In this work, we have optimized and compared the radiolabeling yields of WBCs and SCs using three different ready-to-use labeling synthons [89Zr]Zr-Hy3ADA5-NCS66, [89Zr]Zr-Hy3ADA5-SA66 and [89Zr]Zr-DFO-Bn-NCS57,58,59,60 (Fig. 1), and evaluated their applications in cell trafficking to better understand the biodistribution/pharmacokinetics of cell based therapies. This approach could be extended to various other cell-based therapies like CAR-T cell therapy.

## Results and discussion

### Production of [89Zr]ZrCl4 and radiosynthesis of [89Zr]Zr-DFO-Bn-NCS, [89Zr]Zr-Hy3ADA5-NCS and [89Zr]Zr-Hy3ADA5-SA

The PET isotope 89Zr was produced and purified in-house using a cyclotron as described earlier by Pandey et al.67,68,69,70 in a high apparent molar activity of 17.0–23.13 GBq/µmol, as assessed by complexing purified [89Zr]ZrCl4 with different amounts of DFO-Bn-NCS (Fig. S1, supplementary figure). All three synthons were successfully conjugated with 89Zr at 37 °C; pH 7.5–8.0 for 30 min in 72–98% radiolabeling yield. The DFO-Bn-NCS showed the highest complexation yield of 97.76 ± 0.31% (n = 3) followed by Hy3ADA5-NCS, 88.85 ± 0.05% (n = 3) and Hy3ADA5-SA, 71.58 ± 0.47% (n = 3) (Table 1, Fig. 2). These results indicate that acyclic chelator DFO-Bn-NCS imparts faster binding kinetics as compared to hybrid “cyclic-acyclic’ chelators Hy3ADA5-NCS and Hy3ADA5-SA. This is consistent with the complexation yield reported in our previous work, where a higher complexation yield was observed for DFO derivatives as compared to Hy3ADA derivatives66.

### Small animal PET imaging and biodistribution of 89Zr labeled WBCs

Overall, the in vivo stability of [89Zr]Zr-DFO-Bn-NCS as demonstrated here is promising and superior over other synthons [89Zr]Zr-Hy3ADA5-NCS and [89Zr]Zr-Hy3ADA5-SA. Of these, [89Zr]Zr-Hy3ADA5-SA showed the lowest in-vivo stability but had considerably higher in vitro stability66. The biodistribution of radiolabeled WBCs in the rest of the major organs are presented in Figs. 6 and 7 and Table 2, indicating mild uptake in lung, heart, muscle, pancreas, and skin at 7 days post injection.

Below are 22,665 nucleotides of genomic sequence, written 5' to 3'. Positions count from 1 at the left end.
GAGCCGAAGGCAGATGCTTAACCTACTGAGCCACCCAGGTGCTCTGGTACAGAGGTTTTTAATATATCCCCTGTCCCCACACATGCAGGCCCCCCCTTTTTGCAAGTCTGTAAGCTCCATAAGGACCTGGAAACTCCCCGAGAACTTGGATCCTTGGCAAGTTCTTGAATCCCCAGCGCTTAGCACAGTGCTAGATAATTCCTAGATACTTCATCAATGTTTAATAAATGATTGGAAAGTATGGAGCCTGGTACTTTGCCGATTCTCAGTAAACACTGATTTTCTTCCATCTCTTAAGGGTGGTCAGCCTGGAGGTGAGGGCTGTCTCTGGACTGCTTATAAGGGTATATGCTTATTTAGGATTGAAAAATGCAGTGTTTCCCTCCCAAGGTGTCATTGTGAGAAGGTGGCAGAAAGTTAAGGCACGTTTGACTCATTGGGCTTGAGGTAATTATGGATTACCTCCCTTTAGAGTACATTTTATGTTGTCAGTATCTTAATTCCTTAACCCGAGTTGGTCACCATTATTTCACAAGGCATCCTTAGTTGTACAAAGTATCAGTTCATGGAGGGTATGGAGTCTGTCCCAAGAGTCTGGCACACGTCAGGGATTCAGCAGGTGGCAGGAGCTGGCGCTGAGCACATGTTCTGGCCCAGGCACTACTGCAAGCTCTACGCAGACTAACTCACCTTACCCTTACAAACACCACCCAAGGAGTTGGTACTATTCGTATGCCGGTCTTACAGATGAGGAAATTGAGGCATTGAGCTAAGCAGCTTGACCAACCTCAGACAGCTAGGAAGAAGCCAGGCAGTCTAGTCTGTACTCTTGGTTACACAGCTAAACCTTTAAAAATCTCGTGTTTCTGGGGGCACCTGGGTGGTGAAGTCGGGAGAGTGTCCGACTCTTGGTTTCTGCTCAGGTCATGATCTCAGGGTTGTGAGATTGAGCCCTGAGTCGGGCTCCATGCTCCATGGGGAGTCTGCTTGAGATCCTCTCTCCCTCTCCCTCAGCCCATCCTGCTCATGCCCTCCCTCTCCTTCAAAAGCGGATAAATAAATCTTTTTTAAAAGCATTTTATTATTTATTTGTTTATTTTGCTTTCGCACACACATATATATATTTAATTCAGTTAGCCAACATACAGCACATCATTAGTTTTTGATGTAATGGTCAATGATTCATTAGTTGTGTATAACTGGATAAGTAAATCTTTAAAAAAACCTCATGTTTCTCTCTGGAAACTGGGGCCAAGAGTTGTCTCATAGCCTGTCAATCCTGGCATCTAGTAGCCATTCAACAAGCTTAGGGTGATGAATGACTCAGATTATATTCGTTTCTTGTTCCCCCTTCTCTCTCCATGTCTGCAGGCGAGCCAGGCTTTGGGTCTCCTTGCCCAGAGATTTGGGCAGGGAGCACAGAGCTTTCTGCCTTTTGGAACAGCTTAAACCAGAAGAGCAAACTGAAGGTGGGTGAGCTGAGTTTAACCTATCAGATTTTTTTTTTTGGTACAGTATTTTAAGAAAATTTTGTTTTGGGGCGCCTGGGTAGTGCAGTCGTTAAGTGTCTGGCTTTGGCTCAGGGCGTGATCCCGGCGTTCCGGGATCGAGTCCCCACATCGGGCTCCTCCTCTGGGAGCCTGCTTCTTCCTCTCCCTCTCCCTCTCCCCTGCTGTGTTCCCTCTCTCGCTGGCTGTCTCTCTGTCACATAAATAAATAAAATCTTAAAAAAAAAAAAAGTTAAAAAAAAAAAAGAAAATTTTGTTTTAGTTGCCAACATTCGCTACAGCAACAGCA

### Small animal PET imaging of un-chelated [89Zr]ZrCl4

The in vivo characteristics of un-chelated [89Zr]ZrCl4 was also investigated (Fig. 11). The small animal PET imaging showed a high accumulation of free 89Zr in the bones at 4 h and did not distribute to the lung, liver, spleen, or any other organs at any other time points as were noted with radiolabeled WBCs and SCs. The radioactivity increased significantly on day 2 and remained in the bones until day 7, attributed to the entrapment of osteophilic 89Zr and its poor clearance from the bones (Fig. 12, Table 4). This observation is consistent with findings by Abou et al. 2011 demonstrating that [89Zr]ZrCl4 is a bone-seeking species and accumulates in bones and joints post-administration in mice71.

## Materials and methods

### General

The 89Zr used in this study was produced on a PETtrace cyclotron (GE Healthcare, Waukesha, WI) using 89Y target foil (0.1 mm; 50 X 50 mm, 99.9%), which was purchased from Alfa-Aesar, Haverhill, MA. The trace metal grade nitric acid (67–70%) and hydrochloric acid (34–37%) were purchased from Thermo Fisher Scientific, Waltham, MA. Sodium bicarbonate, oxalic acid dehydrate (TraceSELECT® ≥ 99.9999% metal basis), sodium carbonate, sodium citrate dihydrate and HPLC grade acetonitrile were purchased from Sigma Aldrich, St. Louis, MO. The silica gel iTLC was purchased from Agilent Technologies, Santa Clara, CA. The chelator p-SCN-Bn-Deferoxamine or DFO-Bn-NCS (≥ 94%) was purchased from Macrocylics, Plano, TX, whereas the other two chelators Hy3ADA5-NCS and Hy3ADA5-SA were synthesized as described by Klasen et al.66. The empty Luer-Inlet SPE cartridges (1 mL) with frits (20 µm pore size) were purchased from Supelco Inc (Bellefonte, PA) and Chromafix® 30-PS-HCO3 PP cartridges (45 mg) were purchased from Macherey–Nagel, Duren, Germany. The Millex ®-GV filter (0.2 µm) was purchased from Millipore Sigma, Burlington, MA. The hydroxamate resin was synthesized in-house as demonstrated by Pandey et al.67,68,69,70 The Thermomixer was purchased from Eppendorf, Hamburg, Germany.

### Production and purification of [89Zr]ZrCl4

The 89Zr was produced using yttrium foil on a solid target through a 89Y(p,n)89Zr nuclear reaction in a PETtrace cyclotron as described previously by Pandey et al.68. 89Zr was purified first as [89Zr]Zr-oxalate and then converted to [89Zr]ZrCl4 using activated Chromafix 30-PS-HCO3 SPE as demonstrated by Pandey67,68,69,70 and Larenkov et al.72, respectively. The final [89Zr]ZrCl4 was eluted in ⁓ 0.5 mL of 1.0 N HCl and then dried using a steady flow of nitrogen gas in a V-vial at 65 °C.

### Apparent molar activity of [89Zr]ZrCl4